Unsportsmanlike conduct?

  • This was printed in March of 2015 in The Madera Tribune, a newspaper in Madera, California. This was the 93rd installment of my weekly column, Mind Over Miles.

Does unsportsmanlike conduct exist in running?

I guess it can exist in any sport. Runners can verbally abuse and taunt one another before

and during a race, just as football or baseball players can. I’ve just never witnessed it.

Even in my days of running high school cross country, no one was rude to each other.

Sure, there may have been some elbow nudging between a few competitors establishing

their positions on the course, but it never got out of hand.

I was surprised Sunday, after joining the running community a little more than two years

ago, to experience my first blatant encounter with unsportsmanlike conduct.

It didn’t happen before or during the Heavenly Half Marathon — a gorgeous local race

down 13.1 miles of Auberry Road — it came shortly after I crossed the finish line.

I was asked what my finish time had been, to which I responded 1 hour and 28 minutes,

and then I was called a name that rhymes with ‘rich.”


I was the 39th person — and third woman — to finish that race, and I did it fair and

square. I have completed countless workouts before dawn, week after week, to build up

my endurance and speed.

My coach says, “PRs (personal records) happen during training, not on race day.” So I

train my butt off. Hill repeats, speed workouts, easy runs, long runs, trail runs, runs in

freezing temperatures, runs during downpours — I’ve done it all, faithfully.

My team lives by the motto “On race day, leave it all on the course.” On Sunday I left it

all in Auberry. (If you’ve seen me limping around town, you know it’s the truth.)

At any given race, you can only give it your all and hope that your all is faster than the

next person’s all. That day, I happened to be faster than someone who thought I shouldn’t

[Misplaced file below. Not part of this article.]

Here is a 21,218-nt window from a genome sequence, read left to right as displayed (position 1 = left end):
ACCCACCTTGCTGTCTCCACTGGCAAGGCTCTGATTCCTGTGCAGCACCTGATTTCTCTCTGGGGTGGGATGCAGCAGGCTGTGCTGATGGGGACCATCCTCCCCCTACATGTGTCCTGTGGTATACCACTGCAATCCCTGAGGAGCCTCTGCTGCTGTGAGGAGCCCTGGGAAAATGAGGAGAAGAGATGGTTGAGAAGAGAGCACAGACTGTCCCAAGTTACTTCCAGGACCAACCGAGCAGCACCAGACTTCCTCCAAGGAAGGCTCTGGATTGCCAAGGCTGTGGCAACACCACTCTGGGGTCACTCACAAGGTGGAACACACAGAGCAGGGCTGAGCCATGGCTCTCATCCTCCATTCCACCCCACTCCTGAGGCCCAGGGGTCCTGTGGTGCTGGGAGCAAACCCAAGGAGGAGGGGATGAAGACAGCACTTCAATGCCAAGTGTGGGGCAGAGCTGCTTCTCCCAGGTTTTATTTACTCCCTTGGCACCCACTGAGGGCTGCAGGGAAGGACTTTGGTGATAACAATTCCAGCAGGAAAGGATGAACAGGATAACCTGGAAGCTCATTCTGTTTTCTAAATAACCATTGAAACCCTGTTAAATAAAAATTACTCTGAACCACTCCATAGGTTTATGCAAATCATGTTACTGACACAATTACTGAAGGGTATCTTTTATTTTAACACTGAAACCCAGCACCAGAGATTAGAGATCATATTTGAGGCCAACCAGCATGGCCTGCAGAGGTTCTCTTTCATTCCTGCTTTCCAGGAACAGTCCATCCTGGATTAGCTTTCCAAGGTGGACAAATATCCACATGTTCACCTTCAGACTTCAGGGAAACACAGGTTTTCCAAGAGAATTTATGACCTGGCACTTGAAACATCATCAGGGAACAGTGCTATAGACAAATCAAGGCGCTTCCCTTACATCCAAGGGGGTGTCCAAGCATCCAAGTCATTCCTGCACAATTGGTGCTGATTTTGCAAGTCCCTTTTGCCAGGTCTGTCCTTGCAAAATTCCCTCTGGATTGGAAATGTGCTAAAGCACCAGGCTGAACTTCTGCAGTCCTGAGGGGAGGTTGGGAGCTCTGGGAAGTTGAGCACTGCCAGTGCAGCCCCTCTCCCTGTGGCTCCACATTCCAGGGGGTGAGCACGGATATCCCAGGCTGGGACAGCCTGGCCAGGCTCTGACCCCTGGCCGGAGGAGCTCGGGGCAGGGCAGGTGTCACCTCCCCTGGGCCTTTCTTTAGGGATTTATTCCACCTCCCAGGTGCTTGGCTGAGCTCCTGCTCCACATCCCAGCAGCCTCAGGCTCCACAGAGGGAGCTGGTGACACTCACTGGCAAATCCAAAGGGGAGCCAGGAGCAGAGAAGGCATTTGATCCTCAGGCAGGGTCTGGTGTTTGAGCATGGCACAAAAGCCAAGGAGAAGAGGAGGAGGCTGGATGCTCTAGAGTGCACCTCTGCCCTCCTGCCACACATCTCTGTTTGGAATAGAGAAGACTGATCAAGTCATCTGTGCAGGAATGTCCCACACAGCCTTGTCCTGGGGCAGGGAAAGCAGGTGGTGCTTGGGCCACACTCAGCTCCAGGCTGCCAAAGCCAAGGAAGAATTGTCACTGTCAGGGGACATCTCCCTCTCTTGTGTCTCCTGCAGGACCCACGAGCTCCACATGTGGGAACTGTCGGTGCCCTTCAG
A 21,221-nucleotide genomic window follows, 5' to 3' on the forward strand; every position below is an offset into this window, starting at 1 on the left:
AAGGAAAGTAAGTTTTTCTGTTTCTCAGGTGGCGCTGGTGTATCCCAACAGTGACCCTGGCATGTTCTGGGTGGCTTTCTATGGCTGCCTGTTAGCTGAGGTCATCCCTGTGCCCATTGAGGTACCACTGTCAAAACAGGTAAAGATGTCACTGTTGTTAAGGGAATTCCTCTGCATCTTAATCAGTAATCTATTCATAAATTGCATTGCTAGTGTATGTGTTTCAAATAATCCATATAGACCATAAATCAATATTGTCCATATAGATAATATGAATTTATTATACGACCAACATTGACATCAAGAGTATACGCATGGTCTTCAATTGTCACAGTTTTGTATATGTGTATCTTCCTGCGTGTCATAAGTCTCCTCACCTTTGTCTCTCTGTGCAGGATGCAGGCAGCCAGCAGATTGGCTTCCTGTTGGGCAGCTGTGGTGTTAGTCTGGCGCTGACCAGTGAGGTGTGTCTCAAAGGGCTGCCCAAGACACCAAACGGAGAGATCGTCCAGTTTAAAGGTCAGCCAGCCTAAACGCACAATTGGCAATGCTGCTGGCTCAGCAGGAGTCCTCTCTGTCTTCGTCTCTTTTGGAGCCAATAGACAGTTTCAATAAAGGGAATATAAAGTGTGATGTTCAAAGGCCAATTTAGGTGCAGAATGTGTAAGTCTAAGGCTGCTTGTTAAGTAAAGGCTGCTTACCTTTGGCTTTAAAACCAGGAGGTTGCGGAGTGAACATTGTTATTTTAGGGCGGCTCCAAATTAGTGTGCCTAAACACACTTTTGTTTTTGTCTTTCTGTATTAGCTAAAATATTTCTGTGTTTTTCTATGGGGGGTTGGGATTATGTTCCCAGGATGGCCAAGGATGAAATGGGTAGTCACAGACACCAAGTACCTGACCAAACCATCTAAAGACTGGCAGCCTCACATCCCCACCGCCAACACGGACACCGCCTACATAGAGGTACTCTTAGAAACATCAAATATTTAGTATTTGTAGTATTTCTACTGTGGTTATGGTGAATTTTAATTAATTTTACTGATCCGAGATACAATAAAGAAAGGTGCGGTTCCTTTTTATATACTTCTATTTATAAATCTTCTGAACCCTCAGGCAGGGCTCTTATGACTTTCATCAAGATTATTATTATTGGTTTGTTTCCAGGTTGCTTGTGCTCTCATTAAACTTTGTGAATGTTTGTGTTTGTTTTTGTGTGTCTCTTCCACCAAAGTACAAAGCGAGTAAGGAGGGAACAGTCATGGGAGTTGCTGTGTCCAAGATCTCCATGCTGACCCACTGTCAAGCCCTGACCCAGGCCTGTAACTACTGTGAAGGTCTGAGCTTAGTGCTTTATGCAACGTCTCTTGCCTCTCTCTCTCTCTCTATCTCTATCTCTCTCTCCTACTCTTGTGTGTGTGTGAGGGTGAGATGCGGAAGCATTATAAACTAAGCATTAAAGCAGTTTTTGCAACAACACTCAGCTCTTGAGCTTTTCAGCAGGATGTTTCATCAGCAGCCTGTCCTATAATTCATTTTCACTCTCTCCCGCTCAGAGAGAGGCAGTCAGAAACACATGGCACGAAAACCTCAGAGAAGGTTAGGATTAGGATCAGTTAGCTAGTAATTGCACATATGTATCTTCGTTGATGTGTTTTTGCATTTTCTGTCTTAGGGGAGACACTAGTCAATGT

be, and they decided I should be called a derogatory name for being that fast.

I’m not sorry for winning. I’m sorry that there are sore losers in our sport. Runners in

general have more integrity and respect than that.

Running is the only sport I can think of in which people cheer for everyone, regardless of

which team they belong to.

In my cross country days, my high school team cheered for the leaders — who usually

weren’t our teammates — because we just loved to see a good race. The heart that

runners show while sprinting to a finish line just makes you want to root for them. Who

cares what color their jersey is?

Then there were the runners with tear-streaked faces, the ones alternating between

walking and running, the ones limping. They deserved to be cheered for because no

matter how much pain they were in, they hadn’t given up.

I see that same compassion in the local distance running community. Teams do exist. We

call ourselves Wascallys, Bad News Bears, T-100s, Warriors, Gladiators, DARs, TNTs,

Roadhogz and more. But we remember — we must remember — that we are all Runners.

We all started somewhere, we’ll only get better if we support each other, and we all

deserve praise, not putdowns.

Excuse me while I hobble off of my soapbox.


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